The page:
I had my own introduction to Ginger Johnson and Sink the Pink a year ago when I chaired a Q&A for How to Catch a Krampus, the first in a new queer trilogy at the Pleasance Theatre, which also marked the drag collective’s first-ever theatrical residency after a decade of mega club nights, festivals and glitter-doused parties.
How do you get SIX MILLION followers on Twitter? As someone who spends all day most days on social media, I’m staggered by the very notion. It must require divine intervention… of sorts. David Javerbaum has achieved it.
What part do costumes play in branding for The Play That Goes Wrong around the world? How are they made durable enough to survive eight performances a week of one of Theatreland’s most physical productions?
Are you fans of Isabel Allende’s The House of the Spirits? Allende’s multi-award-winning debut novel, released in 1982, charts four generations of one family from the 1920s and the 1970s, and how tightly entwined their personal fortunes are with political winds of change.
After several years’ development, the Royal Shakespeare Company’s highly anticipated new musical – an adaptation of best-selling children’s author David Walliams‘ 2008 debut novel The Boy in the Dress with a book by Mark Ravenhill and music and lyrics by chart-topping songwriters Robbie Williams and Guy Chambers – is gearing up for its world premiere. Ahead of […]
In The Good Scout’s final sell-out week at Above the Stag Theatre, Mate Terri Paddock returned to chair a post-show discussion with writer-director Glenn Chandler and his cast about the play’s frightening timeliness.
As the RSC’s latest staging of Shakespeare’s The Taming of the Shrew, here’s a throwback to when Mate Terri Paddock chaired a fascinating panel discussion in Stratford-upon-Avon around the themes in the play and production.
After Rat Pack Confidential and Sinatra and Me, Richard Shelton wanted to take a new look at the life of Frank Sinatra, on the eve of his (short-lived) retirement. Terri Paddock chaired a Sinatra: Raw post-show talk.
I’m a big fan of the late, Pulitzer Prize-winning American playwright (and Oscar-nominated actor) Sam Shepard. How wonderful to be able to see and discuss one of his late plays, Ages of the Moon, which now receives its UK premiere two years after Shepard passed away.
As part of an ongoing series, I’ve chaired post-show talks with various Mischief Theatre casts this year, all of whom waxed lyrical about the brilliance of the company founders. Last week, I had a chance to pose questions to those original mischief-makers themselves at their brand-new comedy Groan Ups.
I feel like I’ve known writer Sarah Rutherford for years… that’s one of the positives of social media. (We follow each other on Twitter.) The irony is it’s her new play, The Girl Who Fell, about some of the negatives of social media that finally precipitated my meeting her in person.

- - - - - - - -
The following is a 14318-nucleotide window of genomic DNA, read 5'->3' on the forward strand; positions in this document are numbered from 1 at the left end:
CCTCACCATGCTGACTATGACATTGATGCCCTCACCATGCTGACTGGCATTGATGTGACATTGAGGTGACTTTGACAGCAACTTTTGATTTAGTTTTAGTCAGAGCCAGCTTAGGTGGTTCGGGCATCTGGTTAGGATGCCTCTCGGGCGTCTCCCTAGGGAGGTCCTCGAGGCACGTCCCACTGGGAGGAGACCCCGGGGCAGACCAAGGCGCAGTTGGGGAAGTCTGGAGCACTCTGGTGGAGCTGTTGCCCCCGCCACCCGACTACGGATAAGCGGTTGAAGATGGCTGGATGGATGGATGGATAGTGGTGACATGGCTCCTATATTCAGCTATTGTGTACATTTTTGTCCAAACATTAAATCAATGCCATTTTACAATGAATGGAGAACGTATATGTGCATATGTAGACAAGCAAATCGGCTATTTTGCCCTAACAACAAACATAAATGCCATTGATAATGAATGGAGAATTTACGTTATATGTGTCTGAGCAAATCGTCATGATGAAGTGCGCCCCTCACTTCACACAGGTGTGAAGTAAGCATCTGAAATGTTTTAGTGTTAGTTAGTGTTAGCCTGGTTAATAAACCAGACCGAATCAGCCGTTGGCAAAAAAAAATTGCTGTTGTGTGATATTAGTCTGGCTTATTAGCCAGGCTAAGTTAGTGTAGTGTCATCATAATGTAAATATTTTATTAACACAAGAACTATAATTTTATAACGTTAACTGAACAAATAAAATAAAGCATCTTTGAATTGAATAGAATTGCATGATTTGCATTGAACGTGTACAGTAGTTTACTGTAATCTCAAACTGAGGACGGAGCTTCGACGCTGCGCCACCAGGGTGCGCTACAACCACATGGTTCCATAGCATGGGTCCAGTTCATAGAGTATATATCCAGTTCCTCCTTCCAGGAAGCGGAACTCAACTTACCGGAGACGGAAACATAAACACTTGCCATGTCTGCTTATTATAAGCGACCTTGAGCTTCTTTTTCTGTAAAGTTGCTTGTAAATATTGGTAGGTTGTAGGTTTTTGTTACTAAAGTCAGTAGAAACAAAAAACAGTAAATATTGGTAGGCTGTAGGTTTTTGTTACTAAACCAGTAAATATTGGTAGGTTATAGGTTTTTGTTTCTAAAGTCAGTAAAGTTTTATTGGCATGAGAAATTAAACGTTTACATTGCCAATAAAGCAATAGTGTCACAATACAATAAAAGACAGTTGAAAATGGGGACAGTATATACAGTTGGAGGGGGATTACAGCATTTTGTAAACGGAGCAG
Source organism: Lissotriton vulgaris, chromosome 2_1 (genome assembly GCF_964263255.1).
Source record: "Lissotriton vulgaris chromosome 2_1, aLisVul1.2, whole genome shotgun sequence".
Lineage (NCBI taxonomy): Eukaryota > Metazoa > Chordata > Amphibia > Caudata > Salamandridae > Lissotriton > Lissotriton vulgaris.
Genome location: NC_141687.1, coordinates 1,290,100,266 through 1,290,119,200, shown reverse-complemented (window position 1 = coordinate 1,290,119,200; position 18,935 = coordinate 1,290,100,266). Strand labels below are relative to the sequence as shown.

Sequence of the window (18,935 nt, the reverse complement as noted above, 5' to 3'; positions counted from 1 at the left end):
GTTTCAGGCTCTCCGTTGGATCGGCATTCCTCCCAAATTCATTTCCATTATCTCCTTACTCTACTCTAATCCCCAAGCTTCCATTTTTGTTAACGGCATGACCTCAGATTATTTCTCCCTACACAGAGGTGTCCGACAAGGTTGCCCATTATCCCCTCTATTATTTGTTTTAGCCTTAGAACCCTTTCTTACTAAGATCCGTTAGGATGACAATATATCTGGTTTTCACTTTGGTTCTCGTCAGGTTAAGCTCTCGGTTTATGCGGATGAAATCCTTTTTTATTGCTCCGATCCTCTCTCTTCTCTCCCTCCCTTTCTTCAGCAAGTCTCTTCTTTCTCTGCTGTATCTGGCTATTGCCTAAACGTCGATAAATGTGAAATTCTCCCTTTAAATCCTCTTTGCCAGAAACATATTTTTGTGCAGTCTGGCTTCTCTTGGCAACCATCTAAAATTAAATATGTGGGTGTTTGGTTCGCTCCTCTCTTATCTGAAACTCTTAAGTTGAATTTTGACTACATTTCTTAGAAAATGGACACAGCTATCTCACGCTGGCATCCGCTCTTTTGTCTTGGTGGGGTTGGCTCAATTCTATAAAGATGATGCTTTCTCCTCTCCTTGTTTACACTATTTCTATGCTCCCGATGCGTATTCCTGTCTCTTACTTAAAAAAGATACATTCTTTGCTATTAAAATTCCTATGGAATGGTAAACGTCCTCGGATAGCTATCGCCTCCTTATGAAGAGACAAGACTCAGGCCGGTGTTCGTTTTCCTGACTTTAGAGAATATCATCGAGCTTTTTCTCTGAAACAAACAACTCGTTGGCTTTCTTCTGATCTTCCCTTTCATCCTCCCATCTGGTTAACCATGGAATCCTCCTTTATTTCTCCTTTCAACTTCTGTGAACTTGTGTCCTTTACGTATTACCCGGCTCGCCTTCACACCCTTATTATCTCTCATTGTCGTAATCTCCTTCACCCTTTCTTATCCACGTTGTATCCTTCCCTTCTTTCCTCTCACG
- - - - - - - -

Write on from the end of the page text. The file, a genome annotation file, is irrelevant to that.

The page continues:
A philosophising cat, a famished dog and a family of mites all make appearances – and strong impressions – in Mites, a new play by up-and-coming young British playwright James Mannion, written in the best traditions of the Theatre of the Absurd.
Mate Terri Paddock chaired a post-show discussion at the West End revival of A Day in the Death of Joe Egg with director Simon Evans and the cast.
Did you know that David Hare’s The Permanent Way has a subtitle? It’s “La Voie Anglaise”… “The English Way”. This play is about more than just railways.
Why revive the play in 2019? How are people separate from their beliefs? What happened to the real Combat18 (and what does its name stand for)?
What fun to return to the Criterion Theatre to see a brand-new cast put their stamp on Mischief Theatre’s The Comedy About A Bank Robbery, as the first in a series of monthly post-show Q&As with the comic geniuses. Watch the full discussion.
At this year’s annual HighTide Festival in Aldeburgh, Suffolk, I was privileged to chair an hour-long “In Conversation With” platform discussion with legendary director Deborah Warner, reflecting on nearly 40 years in the business.
I thought it was especially interesting to have lighting designer Nigel Lewis involved in the discussion – I was fascinated to hear how terrifying it was for him to plunge the stage into darkness for a lengthy portion of the evening.
Are you worried about the state of politics and society in the UK today? That’s the question I asked at the start of my post-show Q&A for At Last at London’s Lion & Unicorn Theatre.
Arrows & Traps’ 18th production in its five-year history is also its tenth at London’s Brockley Jack Theatre, where it is now an associate company, and its third in a Gothic trilogy. And it’s a corker.